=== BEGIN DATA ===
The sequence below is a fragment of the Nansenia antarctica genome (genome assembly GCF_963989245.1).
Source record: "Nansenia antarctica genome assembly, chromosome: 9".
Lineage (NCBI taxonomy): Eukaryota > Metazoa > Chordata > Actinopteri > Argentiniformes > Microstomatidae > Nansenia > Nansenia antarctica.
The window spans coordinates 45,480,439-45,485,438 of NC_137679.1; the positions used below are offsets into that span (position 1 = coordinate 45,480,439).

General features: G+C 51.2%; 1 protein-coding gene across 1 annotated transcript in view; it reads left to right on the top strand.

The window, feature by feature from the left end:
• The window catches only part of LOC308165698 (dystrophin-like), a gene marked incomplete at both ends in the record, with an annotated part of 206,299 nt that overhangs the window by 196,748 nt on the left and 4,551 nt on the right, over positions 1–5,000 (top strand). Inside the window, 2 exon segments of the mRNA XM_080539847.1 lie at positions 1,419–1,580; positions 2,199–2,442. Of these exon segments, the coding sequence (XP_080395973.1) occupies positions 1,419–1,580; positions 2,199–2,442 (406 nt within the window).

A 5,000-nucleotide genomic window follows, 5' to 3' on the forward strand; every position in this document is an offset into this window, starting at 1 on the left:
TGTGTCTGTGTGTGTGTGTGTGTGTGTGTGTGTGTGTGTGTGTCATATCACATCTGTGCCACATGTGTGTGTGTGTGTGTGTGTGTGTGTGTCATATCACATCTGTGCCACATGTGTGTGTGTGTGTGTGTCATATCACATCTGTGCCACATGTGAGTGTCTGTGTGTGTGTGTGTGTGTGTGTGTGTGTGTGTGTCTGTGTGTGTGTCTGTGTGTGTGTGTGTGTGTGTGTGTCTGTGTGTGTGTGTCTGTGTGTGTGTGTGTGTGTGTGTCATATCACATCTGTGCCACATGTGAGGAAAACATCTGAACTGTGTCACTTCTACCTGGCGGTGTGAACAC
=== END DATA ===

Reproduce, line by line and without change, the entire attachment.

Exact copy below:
The sequence below is a fragment of the Nansenia antarctica genome (genome assembly GCF_963989245.1).
Source record: "Nansenia antarctica genome assembly, chromosome: 9".
Lineage (NCBI taxonomy): Eukaryota > Metazoa > Chordata > Actinopteri > Argentiniformes > Microstomatidae > Nansenia > Nansenia antarctica.
The window spans coordinates 45,480,439-45,485,438 of NC_137679.1; the positions used below are offsets into that span (position 1 = coordinate 45,480,439).

General features: G+C 51.2%; 1 protein-coding gene across 1 annotated transcript in view; it reads left to right on the top strand.

The window, feature by feature from the left end:
• The window catches only part of LOC308165698 (dystrophin-like), a gene marked incomplete at both ends in the record, with an annotated part of 206,299 nt that overhangs the window by 196,748 nt on the left and 4,551 nt on the right, over positions 1–5,000 (top strand). Inside the window, 2 exon segments of the mRNA XM_080539847.1 lie at positions 1,419–1,580; positions 2,199–2,442. Of these exon segments, the coding sequence (XP_080395973.1) occupies positions 1,419–1,580; positions 2,199–2,442 (406 nt within the window).

A 5,000-nucleotide genomic window follows, 5' to 3' on the forward strand; every position in this document is an offset into this window, starting at 1 on the left:
TGTGTCTGTGTGTGTGTGTGTGTGTGTGTGTGTGTGTGTGTGTCATATCACATCTGTGCCACATGTGTGTGTGTGTGTGTGTGTGTGTGTGTCATATCACATCTGTGCCACATGTGTGTGTGTGTGTGTGTCATATCACATCTGTGCCACATGTGAGTGTCTGTGTGTGTGTGTGTGTGTGTGTGTGTGTGTGTGTCTGTGTGTGTGTCTGTGTGTGTGTGTGTGTGTGTGTGTCTGTGTGTGTGTGTCTGTGTGTGTGTGTGTGTGTGTGTCATATCACATCTGTGCCACATGTGAGGAAAACATCTGAACTGTGTCACTTCTACCTGGCGGTGTGAACAC